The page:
The shoulder is a detailed ‘ball and socket’ joint where the humerus of the arm meets the shoulder blade’s scapular, acromion and clavicle (collarbone). The bones are wrapped up in a collection of crucial muscles and tendons called the ‘rotator cuff’. The bones are supported by cartilage and bursae sacs that perform as natural shock absorbers, allowing the joint to glide with ease.  The complexity of the joint is impressive but this also presents a host of vulnerabilities if not looked after correctly.

Frozen Shoulder

Frozen shoulder is a common affliction that occurs when the muscular tissue that surrounds the shoulder becomes inflamed and tight, restricting movement and essential fluids from lubricating the joint. This produces pain and stiffness, creating a lack of movement and mobility. Frozen shoulder can be caused by lack of movement in the joint, common in those recovering from an injury or a stroke that halt all action. A link has also been made between frozen shoulder and diabetes, heart disease and Parkinson’s.

How is it treated?

Frozen shoulder is often treated with painkillers and anti-inflammatory medicines to relax the tightened tissues. Physiotherapy can also assist with tailored exercise programmes that aim to recover movement and strength over time. Severe cases can be treated with steroid injections that can help over the short term but will not cure the issue. Regenerative medicine aims to heal the problem at the cause, rather than treating the symptoms. Using interventional orthopaedics, modern imaging technology pinpoints the optimum point to insert natural regenerative cells to solve frozen shoulder at the cause, releasing and relaxing the tissue, muscle and tendons that form the shoulder capsule.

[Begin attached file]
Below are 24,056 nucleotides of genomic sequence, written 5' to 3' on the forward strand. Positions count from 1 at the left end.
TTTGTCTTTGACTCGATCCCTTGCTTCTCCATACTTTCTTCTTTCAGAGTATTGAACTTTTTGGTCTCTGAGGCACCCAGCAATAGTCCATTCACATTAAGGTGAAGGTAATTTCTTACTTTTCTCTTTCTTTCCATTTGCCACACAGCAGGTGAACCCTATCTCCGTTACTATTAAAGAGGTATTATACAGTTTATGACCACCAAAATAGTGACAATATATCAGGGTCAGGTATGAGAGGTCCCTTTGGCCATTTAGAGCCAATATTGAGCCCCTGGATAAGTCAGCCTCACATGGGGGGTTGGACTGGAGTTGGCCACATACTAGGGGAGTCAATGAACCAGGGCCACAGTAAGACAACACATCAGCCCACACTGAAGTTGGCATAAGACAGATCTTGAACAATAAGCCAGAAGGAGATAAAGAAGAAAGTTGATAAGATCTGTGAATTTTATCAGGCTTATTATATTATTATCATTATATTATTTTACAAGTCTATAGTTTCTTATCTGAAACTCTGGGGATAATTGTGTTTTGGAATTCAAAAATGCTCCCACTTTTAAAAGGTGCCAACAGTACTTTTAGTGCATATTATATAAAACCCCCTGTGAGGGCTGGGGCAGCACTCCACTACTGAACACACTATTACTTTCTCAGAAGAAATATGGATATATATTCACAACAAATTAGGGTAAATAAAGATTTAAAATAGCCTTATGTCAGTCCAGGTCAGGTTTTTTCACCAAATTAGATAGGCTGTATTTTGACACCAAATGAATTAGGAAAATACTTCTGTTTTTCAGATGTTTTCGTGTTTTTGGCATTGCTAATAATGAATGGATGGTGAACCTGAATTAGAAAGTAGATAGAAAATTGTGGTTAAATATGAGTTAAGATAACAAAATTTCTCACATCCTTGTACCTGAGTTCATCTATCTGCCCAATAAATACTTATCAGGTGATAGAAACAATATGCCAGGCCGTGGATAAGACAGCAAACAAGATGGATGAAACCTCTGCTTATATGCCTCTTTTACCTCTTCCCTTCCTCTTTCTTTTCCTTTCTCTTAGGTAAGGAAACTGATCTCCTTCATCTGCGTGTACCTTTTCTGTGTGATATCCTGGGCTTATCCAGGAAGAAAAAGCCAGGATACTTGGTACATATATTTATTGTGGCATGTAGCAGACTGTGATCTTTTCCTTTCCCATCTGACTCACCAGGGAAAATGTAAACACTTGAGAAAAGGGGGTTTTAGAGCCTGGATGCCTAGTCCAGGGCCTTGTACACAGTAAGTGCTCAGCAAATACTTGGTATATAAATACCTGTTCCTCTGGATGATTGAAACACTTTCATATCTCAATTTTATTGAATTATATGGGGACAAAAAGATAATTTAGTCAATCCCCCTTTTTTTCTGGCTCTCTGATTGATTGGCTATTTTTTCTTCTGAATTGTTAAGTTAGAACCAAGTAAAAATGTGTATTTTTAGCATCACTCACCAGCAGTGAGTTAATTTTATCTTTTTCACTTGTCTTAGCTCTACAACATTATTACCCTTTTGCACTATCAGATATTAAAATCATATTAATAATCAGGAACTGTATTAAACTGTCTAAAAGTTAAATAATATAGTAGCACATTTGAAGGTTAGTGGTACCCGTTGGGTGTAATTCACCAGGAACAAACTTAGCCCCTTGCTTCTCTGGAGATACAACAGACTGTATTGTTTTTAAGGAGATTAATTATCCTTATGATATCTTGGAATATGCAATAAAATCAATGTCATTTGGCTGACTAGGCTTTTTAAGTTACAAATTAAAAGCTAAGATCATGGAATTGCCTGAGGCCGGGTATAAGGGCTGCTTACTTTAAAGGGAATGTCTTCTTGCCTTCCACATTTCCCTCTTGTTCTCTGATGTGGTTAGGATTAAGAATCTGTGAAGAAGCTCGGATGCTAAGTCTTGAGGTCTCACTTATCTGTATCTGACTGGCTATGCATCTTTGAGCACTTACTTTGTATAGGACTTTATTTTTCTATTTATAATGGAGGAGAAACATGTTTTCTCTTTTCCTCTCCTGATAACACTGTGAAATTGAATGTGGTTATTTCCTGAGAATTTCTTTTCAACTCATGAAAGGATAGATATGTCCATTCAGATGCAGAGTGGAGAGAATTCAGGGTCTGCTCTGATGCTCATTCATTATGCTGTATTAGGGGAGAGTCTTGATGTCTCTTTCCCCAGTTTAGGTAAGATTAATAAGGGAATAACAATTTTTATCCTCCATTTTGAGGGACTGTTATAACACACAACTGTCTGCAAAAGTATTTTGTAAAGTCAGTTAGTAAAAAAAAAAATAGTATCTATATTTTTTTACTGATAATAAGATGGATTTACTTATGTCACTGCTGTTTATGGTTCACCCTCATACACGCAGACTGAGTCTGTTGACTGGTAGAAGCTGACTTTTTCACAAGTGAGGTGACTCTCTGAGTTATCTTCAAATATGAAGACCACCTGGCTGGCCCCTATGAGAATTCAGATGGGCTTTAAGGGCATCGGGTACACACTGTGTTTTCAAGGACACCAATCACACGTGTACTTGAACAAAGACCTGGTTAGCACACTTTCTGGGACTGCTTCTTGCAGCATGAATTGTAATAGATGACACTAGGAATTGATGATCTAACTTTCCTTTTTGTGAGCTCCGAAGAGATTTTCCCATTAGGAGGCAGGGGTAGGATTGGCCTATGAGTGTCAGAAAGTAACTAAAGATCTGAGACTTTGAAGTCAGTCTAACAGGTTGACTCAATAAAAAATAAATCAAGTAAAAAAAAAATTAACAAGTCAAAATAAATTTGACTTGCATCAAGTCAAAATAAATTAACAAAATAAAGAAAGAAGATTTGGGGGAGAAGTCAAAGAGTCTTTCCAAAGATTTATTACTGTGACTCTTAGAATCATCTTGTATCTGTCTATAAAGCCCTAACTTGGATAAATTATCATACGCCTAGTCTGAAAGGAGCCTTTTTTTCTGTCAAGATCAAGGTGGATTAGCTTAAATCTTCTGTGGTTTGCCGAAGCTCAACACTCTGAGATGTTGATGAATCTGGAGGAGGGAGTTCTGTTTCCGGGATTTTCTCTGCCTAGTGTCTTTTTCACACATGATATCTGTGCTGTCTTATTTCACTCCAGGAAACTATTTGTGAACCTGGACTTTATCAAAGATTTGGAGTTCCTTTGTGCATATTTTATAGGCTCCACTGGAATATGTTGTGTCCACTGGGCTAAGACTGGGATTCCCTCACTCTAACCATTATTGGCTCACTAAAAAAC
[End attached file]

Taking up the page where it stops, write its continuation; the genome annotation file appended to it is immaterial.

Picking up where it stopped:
Rotator Cuff

The rotator cuff is a grouping of important muscles, tendons and tissues that bind and hold the arm (humerus) into the shoulder (scapular). Rotator cuff injuries are normally a tear in the muscle that can manifest as a dull to sharp ache in the shoulder, leading to deterioration of movement and increasing weakness. This condition has multiple causes including hereditary issues, repetitive overhead usage, age and impact trauma.

How is it treated?

Rest and over the counter painkillers can offer relief if the tear is mild, as the tear should heal without complication. For more precarious cases, steroid injections can medicate serious pain and surgery is available to repair serious circumstances. Regenerative medicine is also a non-invasive option that injects your natural regenerative cells with pinpoint accuracy into the damage, using plasma-rich platelets to repair the damage at a cellular level.


A dislocation of the shoulder is an extremely common injury due to the socket being extremely shallow, meaning it can be forced out of place much easier than many other joints. A dislocated shoulder is generally caused by a fall or a sports-related injury, it is also far more common in those who suffer from hypermobility.  It causes sharp, acute pain with a distinct lack of movement of control of the shoulder and it may hang wrong. A dislocated shoulder can also occur in the same event as muscular tears or fractures.